The Oregon Family Council, an antigay group connected with a “license to discriminate” ballot measure in the state, is receiving criticism after one of its leaders invoked neo-Nazis in an analogy when discussing whether businesses should have to provide services for same-sex weddings.
“Would you expect a Jewish bakery to serve a neo-Nazi who wanted a cake with a swastika on it?” Teresa Harke, a spokeswoman for the council and a related group, Friends of Religious Freedom, said in an interview with Portland’s Oregonian newspaper last week.
Oregon Jewish leaders responded angrily this week, with rabbis and heads of organizations signing a letter that called Harke’s comment an “insult to the memory of those who perished” in the Holocaust and said the antigay groups were using “one of history’s greatest atrocities to forward your political agenda,” the Oregonian reports.
“It really is using an illustration that is so offensive,” Rabbi Michael Cahana of Congregation Beth Israel in Portland, who wrote the letter, said in an interview with the Oregonian Monday. “Here you’re making a comparison between a hate group that supports the elimination of Jews in the world and a couple that wants to sanctify their marriage.”
Oregon Family Council president Jack Louman defended Harke, saying her comments “were made in the context of an example of rights of individual conscience.” He added, “The example was not meant to offend you or anyone else and as such will not be used in the future. We deeply respect the Jewish community in Oregon and it was not our intention to be offensive.”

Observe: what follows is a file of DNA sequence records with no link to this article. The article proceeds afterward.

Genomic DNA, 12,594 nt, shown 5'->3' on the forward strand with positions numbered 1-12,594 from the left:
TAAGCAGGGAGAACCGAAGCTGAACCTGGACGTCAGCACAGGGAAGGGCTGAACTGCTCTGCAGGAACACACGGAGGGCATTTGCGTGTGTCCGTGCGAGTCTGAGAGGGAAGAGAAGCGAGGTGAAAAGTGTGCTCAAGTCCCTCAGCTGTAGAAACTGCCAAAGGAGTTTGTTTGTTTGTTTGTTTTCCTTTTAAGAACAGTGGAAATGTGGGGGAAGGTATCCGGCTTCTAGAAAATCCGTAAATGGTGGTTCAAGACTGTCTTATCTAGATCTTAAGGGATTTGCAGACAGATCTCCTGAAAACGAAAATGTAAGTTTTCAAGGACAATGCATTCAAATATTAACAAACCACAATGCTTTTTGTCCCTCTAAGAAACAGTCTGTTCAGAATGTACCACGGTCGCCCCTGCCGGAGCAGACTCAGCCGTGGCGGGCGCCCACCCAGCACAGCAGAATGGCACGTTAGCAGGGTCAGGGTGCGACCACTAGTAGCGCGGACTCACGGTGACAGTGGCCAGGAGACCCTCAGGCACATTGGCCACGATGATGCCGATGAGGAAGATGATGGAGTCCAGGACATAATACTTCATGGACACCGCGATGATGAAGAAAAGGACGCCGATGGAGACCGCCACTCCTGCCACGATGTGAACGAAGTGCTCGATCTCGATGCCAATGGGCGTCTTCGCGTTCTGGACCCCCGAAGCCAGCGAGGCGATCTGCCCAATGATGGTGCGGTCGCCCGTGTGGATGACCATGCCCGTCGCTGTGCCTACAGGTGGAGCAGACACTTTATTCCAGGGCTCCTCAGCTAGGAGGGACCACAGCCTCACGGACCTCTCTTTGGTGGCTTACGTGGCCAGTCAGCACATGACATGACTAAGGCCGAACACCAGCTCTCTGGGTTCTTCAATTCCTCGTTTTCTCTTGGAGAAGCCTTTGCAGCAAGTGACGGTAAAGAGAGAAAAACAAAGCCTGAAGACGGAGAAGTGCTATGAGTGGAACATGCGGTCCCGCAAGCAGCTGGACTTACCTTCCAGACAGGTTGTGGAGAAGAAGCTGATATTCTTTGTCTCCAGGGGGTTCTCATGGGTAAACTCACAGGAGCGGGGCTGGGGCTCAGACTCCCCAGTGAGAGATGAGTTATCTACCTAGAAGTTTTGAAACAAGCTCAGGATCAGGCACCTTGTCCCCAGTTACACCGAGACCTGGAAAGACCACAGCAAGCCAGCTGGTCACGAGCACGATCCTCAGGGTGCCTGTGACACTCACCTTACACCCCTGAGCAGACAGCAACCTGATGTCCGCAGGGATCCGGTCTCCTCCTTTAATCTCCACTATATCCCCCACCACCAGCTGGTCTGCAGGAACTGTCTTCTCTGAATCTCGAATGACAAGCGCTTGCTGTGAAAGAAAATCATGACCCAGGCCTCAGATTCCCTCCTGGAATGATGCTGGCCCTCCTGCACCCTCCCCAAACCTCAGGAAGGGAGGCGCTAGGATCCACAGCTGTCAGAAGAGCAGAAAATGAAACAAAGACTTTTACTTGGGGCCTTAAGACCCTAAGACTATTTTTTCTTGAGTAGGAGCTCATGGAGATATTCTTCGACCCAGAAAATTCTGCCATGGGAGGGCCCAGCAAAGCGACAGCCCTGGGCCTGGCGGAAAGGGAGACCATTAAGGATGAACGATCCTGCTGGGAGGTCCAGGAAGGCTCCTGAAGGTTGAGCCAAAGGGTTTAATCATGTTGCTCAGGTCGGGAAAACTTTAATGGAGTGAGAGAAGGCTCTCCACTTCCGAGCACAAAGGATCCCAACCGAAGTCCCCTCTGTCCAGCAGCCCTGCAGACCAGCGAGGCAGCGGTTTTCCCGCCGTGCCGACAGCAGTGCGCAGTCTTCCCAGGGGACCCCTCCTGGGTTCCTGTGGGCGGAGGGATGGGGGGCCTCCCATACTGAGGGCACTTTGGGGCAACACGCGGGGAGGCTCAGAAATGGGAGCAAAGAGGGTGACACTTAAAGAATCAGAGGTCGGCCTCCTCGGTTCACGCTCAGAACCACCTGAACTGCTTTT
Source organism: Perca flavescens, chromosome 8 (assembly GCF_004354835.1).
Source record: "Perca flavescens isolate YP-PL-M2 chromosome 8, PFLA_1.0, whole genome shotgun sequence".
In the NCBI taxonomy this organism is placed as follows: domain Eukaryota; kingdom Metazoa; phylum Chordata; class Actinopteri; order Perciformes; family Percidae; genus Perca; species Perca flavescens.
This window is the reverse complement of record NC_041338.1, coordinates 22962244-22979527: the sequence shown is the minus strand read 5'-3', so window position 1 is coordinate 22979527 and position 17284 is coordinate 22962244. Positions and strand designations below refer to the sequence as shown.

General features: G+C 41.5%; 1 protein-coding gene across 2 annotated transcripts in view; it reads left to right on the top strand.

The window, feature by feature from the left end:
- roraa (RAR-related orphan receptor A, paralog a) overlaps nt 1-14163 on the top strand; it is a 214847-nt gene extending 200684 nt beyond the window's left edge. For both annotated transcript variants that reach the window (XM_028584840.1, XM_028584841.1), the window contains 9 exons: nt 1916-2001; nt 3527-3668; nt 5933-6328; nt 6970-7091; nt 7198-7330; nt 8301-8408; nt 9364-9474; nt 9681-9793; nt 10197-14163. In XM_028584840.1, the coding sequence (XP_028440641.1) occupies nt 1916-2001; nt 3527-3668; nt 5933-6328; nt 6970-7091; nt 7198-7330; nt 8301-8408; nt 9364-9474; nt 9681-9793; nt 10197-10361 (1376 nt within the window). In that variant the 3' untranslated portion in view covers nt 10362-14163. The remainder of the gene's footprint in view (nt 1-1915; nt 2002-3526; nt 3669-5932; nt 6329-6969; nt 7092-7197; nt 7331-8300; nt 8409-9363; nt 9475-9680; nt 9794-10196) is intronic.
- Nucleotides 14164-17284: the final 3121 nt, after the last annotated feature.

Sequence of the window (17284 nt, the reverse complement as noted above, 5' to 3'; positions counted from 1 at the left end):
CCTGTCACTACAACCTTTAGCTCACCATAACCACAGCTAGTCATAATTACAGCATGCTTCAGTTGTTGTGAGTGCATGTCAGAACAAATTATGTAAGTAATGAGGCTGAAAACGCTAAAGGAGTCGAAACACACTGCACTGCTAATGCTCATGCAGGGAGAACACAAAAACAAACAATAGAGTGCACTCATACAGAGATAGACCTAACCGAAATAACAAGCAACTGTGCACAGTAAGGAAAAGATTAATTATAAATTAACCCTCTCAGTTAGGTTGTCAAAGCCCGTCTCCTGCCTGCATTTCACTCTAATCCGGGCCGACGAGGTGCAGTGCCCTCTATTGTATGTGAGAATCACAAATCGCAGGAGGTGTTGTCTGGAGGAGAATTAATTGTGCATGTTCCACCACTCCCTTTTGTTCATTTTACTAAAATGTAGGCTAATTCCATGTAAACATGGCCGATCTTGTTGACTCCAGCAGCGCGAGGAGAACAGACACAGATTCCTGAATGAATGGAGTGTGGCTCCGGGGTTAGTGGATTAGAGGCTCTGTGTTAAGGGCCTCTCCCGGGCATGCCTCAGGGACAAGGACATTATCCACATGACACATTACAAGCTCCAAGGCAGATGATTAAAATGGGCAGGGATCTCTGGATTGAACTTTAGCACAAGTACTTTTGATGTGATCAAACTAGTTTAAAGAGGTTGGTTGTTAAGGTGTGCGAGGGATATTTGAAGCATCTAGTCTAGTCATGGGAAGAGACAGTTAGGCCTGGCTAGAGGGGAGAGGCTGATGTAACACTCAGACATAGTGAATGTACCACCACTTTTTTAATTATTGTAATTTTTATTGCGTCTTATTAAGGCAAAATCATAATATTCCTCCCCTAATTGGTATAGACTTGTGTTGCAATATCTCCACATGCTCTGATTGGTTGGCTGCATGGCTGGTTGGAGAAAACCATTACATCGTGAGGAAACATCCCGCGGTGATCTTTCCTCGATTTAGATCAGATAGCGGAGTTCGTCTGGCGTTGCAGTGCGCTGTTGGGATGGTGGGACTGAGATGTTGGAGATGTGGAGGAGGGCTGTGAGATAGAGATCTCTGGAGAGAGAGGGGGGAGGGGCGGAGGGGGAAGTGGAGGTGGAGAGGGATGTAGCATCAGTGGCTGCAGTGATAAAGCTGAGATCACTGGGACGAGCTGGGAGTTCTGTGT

The council is leading the opposition to marriage equality in the state; the LGBT group Basic Rights Oregon hopes to qualify a measure allowing same-sex marriage for the ballot in next year’s election. Meanwhile, Friends of Religious Freedom has formed in hopes of qualifying a measure for the ballot that would let businesses whose owners have religious objections to marriage equality refuse to serve same-sex weddings without running afoul of state antidiscrimination laws. The push for the latter initiative grew partly out of a case in which a bakery refused to provide a cake for a lesbian couple’s wedding, leading the women to file a complaint with state officials.